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For National Inclusion Week, the NCVO Rainbow Network shares their thoughts on how to provide opportunities for making organisations more inclusive for the LGBTQIA+ community.
This summer, to mark Pride 2023, we kicked off a series of five talks for our staff at NCVO, building on the success of last year’s Pride Summer Series.
Hosted by members of the network, they created safe spaces to learn and share about key issues in the community. While Pride month is a fitting time to hold these important conversations, Pride is not only for June. Celebrating and bringing awareness to LGBTQIA+ issues is something that should be part of everything we do, all year round.
At NCVO, we have a responsibility to our members, staff and partners to make sure that we fly the flag for Pride conversations, and to create the opportunities needed for conversations to happen – whether that’s through social media, our internal events or in our practical support work.
The importance of actively holding these spaces – and giving people the opportunity to celebrate Pride in a safe, affirming atmosphere – can't be underestimated.
Here we share some of our key takeaways from the 2023 Pride Summer Series.
We all strive to secure a better future of inclusion for the LGBTQIA+ community – especially within the workplace. But sometimes it’s easy to overlook the importance of understanding the past.
The history of our community is rich, complicated, and nuanced. Past events help to provide the answers to why we are where we are today.
Progress is possible, but only through claiming and learning from our history. We do this by acknowledging the brave individuals and change-makers who have come before us.
Helping staff and volunteers in your organisation understand the historical struggles of the LGBTQIA+ community is an important way to build the foundations of understanding and compassion.
There are LGBTQIA+ people at all levels of an organisation. Leaders need to understand how to make sure their peers and team members feel seen, understood, represented and safe.
For those leaders who are members of the LGBTQIA+ community, it’s important to figure out how you can share your identity if you feel able to.
This helps those inside the organisation to feel seen, represented and welcomed. By using your voice to create safe spaces for people in the organisation, others may feel more able to share aspects of their own identity too if they wish to.
Those leaders who are not part of the LGBTQIA+ community also have a key role in demonstrating allyship. This is about making sure decisions are made in consultation with members of the community or by engaging people from the community, where relevant.
By doing this, it ensures the organisation is reflective of the communities they serve and that these communities feel supported.
Whether you're from the LGBTQIA+ community or not, being authentically true to yourself is powerful. When people in the workplace feel empowered to bring their authentic selves to work, it helps them to be the best they can be in their role, and the organisation will see the value of that too.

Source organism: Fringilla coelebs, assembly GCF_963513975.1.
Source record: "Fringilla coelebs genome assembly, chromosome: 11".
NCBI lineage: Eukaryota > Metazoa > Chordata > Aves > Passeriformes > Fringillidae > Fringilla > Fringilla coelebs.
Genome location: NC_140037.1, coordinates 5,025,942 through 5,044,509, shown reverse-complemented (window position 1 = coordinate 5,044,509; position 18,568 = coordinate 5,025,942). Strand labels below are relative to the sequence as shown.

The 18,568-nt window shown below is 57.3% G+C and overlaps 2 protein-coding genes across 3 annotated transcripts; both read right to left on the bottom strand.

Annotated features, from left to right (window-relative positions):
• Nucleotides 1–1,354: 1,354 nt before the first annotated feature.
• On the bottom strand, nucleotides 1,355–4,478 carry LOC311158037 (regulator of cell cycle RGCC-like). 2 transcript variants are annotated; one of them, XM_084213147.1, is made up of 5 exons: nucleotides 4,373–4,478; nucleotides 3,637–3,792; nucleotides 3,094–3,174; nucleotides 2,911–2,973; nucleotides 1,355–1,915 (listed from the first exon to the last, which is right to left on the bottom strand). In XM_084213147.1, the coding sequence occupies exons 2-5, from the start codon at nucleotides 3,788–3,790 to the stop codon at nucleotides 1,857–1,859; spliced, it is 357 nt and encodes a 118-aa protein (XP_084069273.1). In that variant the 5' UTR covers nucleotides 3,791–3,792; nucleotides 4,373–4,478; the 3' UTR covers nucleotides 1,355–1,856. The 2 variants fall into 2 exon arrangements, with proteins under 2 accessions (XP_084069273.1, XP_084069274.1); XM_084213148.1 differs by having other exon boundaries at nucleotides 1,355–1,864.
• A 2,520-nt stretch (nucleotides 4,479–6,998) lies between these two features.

But not every person from the LGBTQIA+ community feels supported by their organisation to show up authentically. Creating a sense of belonging means not forcing people to adjust who they are to ‘fit in’.
It’s important that people feel safe and respected while at work. Some of the ways this can be done if individuals want to and feel comfortable:
These powerful truths are important for building open, honest and inclusive spaces which make teams stronger and more supportive.
Curiosity is always a good thing. Whether that’s in your personal life, about the world, or about the experiences of others.
When it comes to creating spaces for LGBTQIA+ conversations, making sure that we harness our natural curiosity is important. Not only because there isn’t a single one of us who knows everything, but because being inclusive is not a destination.
It's a lifelong journey and part of our day-to-day culture. To maintain that culture, we need to continuously listen and learn.
As our community’s future grows and changes, and how we experience the world around us evolves, it’s important that organisations adopt a constant learning approach. This makes sure their attitudes and understanding are reflective of the lived reality of LGBTQIA+ communities.
It's also important to recognise the need for learning to be led by the LGBTQIA+ community, without being reliant on them to drive change. That's where networks come in...
Creating staff-led networks within your organisation is a good way for like-minded people to come together around an issue or community that needs advocacy.
They help strengthen the agenda for the organisation so that it devotes time and resources to supporting specific groups to be seen and heard.
At NCVO, we have a number of different staff networks – including our Rainbow Network. They are a great way to help people feel accepted and welcomed at work and the existence of these sorts of networks genuinely contributes to job satisfaction.
For communities who can often feel marginalised in aspects of their lives, networks provide an opportunity to come together, share, learn and inspire.
They also have the added benefit of motivating staff to want to do good work for an organisation that does good for their community too.
We hope this has been helpful, and if you need any support or advice on making your organisation more inclusive for LGBTQIA+ staff and volunteers, please feel free to reach out to email@example.com and we can share more of our knowledge and learning!
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